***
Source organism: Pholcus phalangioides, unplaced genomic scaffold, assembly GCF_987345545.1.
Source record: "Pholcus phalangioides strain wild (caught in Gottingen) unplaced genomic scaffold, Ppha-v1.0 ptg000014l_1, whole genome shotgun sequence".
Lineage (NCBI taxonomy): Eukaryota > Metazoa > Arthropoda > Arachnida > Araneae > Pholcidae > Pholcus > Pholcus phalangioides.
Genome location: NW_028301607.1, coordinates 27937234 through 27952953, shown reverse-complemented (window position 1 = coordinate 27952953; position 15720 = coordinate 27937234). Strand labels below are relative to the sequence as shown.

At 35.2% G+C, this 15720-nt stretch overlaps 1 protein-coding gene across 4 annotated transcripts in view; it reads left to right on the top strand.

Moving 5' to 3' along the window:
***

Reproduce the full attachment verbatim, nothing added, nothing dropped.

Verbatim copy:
Source organism: Pholcus phalangioides, unplaced genomic scaffold, assembly GCF_987345545.1.
Source record: "Pholcus phalangioides strain wild (caught in Gottingen) unplaced genomic scaffold, Ppha-v1.0 ptg000014l_1, whole genome shotgun sequence".
Lineage (NCBI taxonomy): Eukaryota > Metazoa > Arthropoda > Arachnida > Araneae > Pholcidae > Pholcus > Pholcus phalangioides.
Genome location: NW_028301607.1, coordinates 27937234 through 27952953, shown reverse-complemented (window position 1 = coordinate 27952953; position 15720 = coordinate 27937234). Strand labels below are relative to the sequence as shown.

At 35.2% G+C, this 15720-nt stretch overlaps 1 protein-coding gene across 4 annotated transcripts in view; it reads left to right on the top strand.

Moving 5' to 3' along the window: